1. “But I’m a moral person and I don’t believe in God. Are you saying that atheists can’t be moral?”

The moral argument is not about belief in God. Rather, the argument usually deals with grounding and substantiating objective morality. If God does not exist, then objective morality becomes much more difficult to explain. Sure, atheists can be moral. In fact, I know several atheists who are more moral than some theists! Religious leaders in the New Testament were among the biggest detractors and critics of Jesus. The issue of belief is not pertinent. The argument instead highlights the fact that there must be a sufficient basis for there to be objective morality. God, in light of the distinctive features of morality, can be argued to be their best explanation.

2. “But what if you needed to lie in order to save someone’s life? It seems that morality is not absolute as you say it is.”

We need not talk about absolute morality here. There is an important difference between absolute and objective. Absolutism requires that something will or must always be the case. For the record, such moral facts exist—like the inherent badness of torturing children for fun. But nothing so strong is called for here. Objectivity simply means (human) ‘mind-independent’ or ‘judgment-independent’. When I argue for objective morality, I need not argue that it is always the case that lying and killing are wrong; the moral argument I’m sketching does not defend absolute morality. Rather, it contends that there is a standard of morality that transcends human opinions, judgments, biases, and proclivities.

Suppose that some nation today decreed that every one of its brunette citizens would be tortured to death simply for being brunette; it would still be the case that it is wrong to torture brunettes to death simply for being brunette.

The statement, “It is wrong to torture brunettes to death simply for being brunette” is true, regardless of whether or not anyone believes it to be true. This is what is meant by objective.

3. "Where’s your evidence for objective morality? I won’t believe in anything unless I have evidence for it." Well, many would suggest that the evidence for objective morality is ubiquitous. If by ‘evidence’ you mean incontrovertible proof beyond any shadow of doubt, such an evidential standard is simply unrealistic and beyond our ken for nearly everything except a few beliefs internal to our own heads. After all, how do you know with absolute certainty that you are not a brain in a vat being electrically stimulated by a crazy scientist who wants you to think that all of this is real? You could be in the matrix, for all you know (take the blue pill)! How do you know with complete assurance that you weren’t created a couple minutes ago and implanted with memories of your entire past life? How could you possibly prove otherwise?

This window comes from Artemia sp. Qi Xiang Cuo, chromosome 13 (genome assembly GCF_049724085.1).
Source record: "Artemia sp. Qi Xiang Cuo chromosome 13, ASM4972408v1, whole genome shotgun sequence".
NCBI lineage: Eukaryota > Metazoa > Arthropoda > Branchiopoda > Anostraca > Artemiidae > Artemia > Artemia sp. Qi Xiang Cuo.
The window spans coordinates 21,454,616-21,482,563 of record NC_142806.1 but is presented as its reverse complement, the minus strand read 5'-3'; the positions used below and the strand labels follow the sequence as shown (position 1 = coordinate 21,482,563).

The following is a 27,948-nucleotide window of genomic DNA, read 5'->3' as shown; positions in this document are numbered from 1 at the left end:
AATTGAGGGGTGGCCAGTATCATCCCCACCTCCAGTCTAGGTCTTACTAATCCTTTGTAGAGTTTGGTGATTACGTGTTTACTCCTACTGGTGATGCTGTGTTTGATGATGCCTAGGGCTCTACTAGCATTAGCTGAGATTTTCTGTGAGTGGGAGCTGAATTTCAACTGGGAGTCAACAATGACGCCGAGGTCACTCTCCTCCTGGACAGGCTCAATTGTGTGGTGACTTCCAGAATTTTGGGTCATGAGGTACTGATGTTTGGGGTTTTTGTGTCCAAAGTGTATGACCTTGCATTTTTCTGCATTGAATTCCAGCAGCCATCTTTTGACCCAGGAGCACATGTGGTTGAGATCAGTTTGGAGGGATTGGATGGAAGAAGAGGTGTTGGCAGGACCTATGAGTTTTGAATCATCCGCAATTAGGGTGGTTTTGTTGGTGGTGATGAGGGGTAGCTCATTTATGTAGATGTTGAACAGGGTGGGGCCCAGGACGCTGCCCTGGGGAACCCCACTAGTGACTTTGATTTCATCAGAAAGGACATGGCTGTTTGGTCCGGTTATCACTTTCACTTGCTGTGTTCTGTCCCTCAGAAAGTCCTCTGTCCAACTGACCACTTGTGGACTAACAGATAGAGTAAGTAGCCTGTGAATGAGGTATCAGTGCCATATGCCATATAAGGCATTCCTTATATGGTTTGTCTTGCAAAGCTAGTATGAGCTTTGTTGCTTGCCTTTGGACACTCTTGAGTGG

See where this is going? Denying the existence of something on the basis of, “I will not believe unless I have completely sure evidence for it” leaves you with solipsism, at best. We believe in the reality of the external world on the basis of our sense experience of the external world. And we are justified in believing that the external world is real unless we have good evidence to think otherwise. There is no way to prove with utter certainty that the external world is real, or that the past wasn’t created 2 minutes ago and given the appearance of age. Similarly we have no good noncircular evidence for the reliability of testimony or the reliability of induction, and these are just a few examples we could adduce. And yet we all believe that the external world and the past are real. In the absence of defeating evidence, we are justified in trusting our experience of the external world. In the same way, I think it’s plausible to suggest by parity in reasoning that we can know that objective morality exists on the basis of our moral experience. We have access to moral facts about the universe through our moral experience. Unless we have good reason to distrust such experience, we are justified in accepting the reality of the objective moral framework that it presents us with.